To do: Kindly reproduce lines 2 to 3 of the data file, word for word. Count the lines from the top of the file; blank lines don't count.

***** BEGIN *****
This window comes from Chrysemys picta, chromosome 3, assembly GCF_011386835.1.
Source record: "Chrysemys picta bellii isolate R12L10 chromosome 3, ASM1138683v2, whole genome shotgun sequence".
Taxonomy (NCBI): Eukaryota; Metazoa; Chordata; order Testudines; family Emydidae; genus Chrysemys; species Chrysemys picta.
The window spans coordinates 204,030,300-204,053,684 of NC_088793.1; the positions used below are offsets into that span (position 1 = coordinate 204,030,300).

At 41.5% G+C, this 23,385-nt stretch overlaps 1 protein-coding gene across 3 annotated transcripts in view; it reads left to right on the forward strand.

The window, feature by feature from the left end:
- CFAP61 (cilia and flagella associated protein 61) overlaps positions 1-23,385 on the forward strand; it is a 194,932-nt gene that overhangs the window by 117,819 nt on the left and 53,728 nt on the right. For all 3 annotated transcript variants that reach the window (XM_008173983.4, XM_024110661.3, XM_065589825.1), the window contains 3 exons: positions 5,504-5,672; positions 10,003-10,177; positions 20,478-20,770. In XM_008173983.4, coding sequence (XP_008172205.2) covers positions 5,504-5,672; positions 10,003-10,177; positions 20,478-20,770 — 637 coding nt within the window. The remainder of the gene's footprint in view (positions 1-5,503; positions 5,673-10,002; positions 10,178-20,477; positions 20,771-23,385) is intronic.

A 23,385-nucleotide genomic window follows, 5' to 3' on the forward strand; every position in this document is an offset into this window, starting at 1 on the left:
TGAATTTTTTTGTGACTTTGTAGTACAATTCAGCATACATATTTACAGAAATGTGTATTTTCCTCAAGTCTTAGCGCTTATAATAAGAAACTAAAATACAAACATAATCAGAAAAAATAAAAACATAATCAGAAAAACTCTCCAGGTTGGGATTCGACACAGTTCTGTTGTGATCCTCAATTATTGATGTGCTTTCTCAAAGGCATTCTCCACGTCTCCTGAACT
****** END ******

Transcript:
Source record: "Chrysemys picta bellii isolate R12L10 chromosome 3, ASM1138683v2, whole genome shotgun sequence".
Taxonomy (NCBI): Eukaryota; Metazoa; Chordata; order Testudines; family Emydidae; genus Chrysemys; species Chrysemys picta.